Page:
While extreme, this problem still exists on many teams in a much smaller way. Team A is waiting for the API from Team B, which needs to get the function signature approved by Architecture, who are waiting for more clear requirements so they can make sure the API is extensible — or in a hundred smaller ways.
Here’s what to do about it.
Imagine for a moment you come into a small team and see a gaping problem with the infrastructure — the test process doesn’t find the right bugs. Instead of running the same tests over and over again, you want to pivot, to address emergent risks. Or perhaps you want to add change the performance tests to run under secure mode to be more accurate. It doesn’t matter what needs to be done as much as your motivation to see it done.
You write a bunch of cards defining this new work, which will take about the next two-week sprint for the whole team. Then you get team buy-in. Next you talk to the product owner about changing the entire flow of the work for two weeks to this new approach.
What’s going to happen now?
The answer, of course, is “It depends.” Most people will recognize it depends on how much schedule pressure the product owner is under, as well as the company culture.
What we often miss is that it depends on the Product Owner’s personal motivation style.
That year was 1999, when Darcy Dinucci defined the term “Web 2.0” to mean sites where the user brings the value. Flickr, Etsy, Youtube and Facebook are all web 2.0 companies. Without customers uploading, adding, and sharing, these sites are just empty shells.
Tim O’Reilly’s List of Web 2.0 concepts (below) includes the wiki, the editable web page. Today there is a wiki plug-in for all the major information sharing tools, but in 2002, there was only one company offering a commercial tool: Socialtext.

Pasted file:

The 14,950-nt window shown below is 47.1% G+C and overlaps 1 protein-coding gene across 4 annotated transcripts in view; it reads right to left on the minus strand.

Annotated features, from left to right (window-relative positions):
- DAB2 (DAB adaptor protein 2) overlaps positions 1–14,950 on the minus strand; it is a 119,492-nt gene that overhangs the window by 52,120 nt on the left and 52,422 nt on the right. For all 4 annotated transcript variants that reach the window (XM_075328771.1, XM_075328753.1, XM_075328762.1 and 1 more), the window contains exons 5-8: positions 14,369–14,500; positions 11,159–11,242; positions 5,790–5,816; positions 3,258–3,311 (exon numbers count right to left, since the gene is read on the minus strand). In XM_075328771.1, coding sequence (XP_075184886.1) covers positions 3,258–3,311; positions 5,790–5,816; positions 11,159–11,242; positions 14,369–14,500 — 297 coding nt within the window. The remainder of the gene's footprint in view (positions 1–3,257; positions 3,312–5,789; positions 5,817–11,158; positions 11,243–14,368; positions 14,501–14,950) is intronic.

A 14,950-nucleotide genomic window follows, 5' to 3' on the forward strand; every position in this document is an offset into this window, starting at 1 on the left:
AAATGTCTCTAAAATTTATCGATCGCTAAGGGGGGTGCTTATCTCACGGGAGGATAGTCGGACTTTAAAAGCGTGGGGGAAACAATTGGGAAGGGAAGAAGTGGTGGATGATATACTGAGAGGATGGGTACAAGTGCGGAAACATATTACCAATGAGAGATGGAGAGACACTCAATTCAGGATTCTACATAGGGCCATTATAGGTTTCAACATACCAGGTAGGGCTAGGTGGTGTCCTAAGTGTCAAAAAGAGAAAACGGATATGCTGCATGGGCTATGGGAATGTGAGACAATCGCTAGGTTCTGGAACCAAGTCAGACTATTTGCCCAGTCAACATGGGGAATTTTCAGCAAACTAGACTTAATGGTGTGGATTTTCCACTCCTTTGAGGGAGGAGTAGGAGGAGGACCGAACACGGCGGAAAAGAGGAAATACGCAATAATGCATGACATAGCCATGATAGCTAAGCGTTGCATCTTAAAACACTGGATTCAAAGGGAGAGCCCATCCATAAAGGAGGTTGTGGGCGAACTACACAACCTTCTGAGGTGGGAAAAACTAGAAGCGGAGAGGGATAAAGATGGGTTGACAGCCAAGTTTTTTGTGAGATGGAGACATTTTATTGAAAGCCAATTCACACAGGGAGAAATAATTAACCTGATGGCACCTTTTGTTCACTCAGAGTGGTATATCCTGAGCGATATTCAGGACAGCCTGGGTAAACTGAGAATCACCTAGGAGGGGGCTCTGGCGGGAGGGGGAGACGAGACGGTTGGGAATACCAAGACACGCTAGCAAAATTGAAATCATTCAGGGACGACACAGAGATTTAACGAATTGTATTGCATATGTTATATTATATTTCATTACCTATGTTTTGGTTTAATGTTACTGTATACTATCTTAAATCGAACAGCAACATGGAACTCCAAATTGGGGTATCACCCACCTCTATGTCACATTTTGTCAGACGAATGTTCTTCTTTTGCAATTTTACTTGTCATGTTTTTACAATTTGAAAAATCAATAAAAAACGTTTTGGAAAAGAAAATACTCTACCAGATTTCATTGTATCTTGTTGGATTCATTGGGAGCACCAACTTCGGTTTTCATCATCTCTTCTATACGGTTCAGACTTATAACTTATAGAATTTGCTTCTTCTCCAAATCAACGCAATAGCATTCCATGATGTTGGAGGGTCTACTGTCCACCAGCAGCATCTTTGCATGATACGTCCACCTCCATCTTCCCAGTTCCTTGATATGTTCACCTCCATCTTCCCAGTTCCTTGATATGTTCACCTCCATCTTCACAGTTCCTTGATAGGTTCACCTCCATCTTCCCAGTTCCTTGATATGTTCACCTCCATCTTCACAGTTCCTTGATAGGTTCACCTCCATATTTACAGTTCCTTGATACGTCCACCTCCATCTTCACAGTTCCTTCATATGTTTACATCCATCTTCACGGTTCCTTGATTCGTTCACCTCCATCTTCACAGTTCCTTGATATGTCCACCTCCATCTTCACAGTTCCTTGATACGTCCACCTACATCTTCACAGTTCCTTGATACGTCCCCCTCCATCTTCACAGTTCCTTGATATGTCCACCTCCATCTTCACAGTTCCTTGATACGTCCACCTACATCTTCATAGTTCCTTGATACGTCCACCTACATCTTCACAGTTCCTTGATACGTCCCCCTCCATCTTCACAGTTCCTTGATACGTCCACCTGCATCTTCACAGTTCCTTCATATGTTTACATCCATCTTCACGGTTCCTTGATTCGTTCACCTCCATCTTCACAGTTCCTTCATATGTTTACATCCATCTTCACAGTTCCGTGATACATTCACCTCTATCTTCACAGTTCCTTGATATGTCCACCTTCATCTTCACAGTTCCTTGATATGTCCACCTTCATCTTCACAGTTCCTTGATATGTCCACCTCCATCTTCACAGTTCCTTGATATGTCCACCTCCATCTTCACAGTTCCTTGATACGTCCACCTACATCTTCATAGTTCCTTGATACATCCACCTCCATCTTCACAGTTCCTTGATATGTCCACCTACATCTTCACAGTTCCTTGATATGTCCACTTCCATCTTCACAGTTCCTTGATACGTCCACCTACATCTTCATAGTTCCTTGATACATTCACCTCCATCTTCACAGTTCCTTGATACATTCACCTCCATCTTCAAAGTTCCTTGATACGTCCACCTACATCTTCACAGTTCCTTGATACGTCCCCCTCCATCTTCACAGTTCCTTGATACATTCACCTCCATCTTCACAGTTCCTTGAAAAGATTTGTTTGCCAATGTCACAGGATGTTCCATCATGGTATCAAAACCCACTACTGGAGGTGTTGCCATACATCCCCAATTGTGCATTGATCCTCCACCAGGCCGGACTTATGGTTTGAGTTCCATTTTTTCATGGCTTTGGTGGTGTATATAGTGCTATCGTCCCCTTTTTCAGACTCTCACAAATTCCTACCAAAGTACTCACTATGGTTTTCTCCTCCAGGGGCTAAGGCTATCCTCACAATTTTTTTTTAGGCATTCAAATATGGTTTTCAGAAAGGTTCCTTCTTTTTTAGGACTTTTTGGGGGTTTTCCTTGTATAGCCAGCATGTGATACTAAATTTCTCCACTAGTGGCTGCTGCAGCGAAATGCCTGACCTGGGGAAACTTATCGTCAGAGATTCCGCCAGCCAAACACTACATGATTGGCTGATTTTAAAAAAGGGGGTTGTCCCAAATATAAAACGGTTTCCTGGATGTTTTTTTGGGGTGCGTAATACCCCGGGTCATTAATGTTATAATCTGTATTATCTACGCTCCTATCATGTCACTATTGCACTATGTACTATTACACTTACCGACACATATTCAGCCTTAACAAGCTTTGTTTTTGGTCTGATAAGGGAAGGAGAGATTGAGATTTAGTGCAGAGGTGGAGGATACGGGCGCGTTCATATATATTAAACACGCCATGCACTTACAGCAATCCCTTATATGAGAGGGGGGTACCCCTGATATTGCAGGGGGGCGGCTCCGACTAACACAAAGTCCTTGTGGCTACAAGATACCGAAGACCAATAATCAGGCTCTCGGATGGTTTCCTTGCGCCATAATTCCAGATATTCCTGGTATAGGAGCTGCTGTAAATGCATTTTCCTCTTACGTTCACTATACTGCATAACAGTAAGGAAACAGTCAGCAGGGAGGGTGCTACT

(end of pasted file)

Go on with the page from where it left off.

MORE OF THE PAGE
I worked at Socialtext for three years, and met some of the brightest minds in the industry. Here’s the story, a little of the why, and how to build something like that in your organization.
Slicing up user stories into something useful has been trouble at every company I have worked with. Usually what happens is the development gets stories in various states. One story is clear cut and takes a day. The description of another story seems clear cut, but ends up taking a week or more. Product management complains that sprints are unpredictable. Each late feature cascades into the next sprint causing something, probably important, so shift off the immediate radar.
Unpredictability isn’t the problem, though. I’m not even convinced it is ‘a’ problem at this point. Unpredictability is a symptom of something going on in the organization. Luckily, it can be fixed and like with most things in life this gets easier with practice.
From what I gather, Google hiring practices tend to be heavy on credential requirements and programming tests. That doesn’t exactly reflect the results of this project. So, how do we cultivate good hiring practices? Or at least, hiring practices that build capable teams?
On board is something technical people don’t seem to think about very often. Bigger companies handle this through the Human Resources department. There is probably a handbook and a series of videos explaining step by step what to do with a new person. IT builds new computers based on employee profiles so that everything is setup on the new person’s first day. The startups I have worked with didn’t have any of this. I had to get my computer setup and figure out what systems I needed access to when someone pointed me to a URL that I couldn’t log into.
I am starting the new year with a new gig, and that reminded me of some of my preferences for the first day on a new job.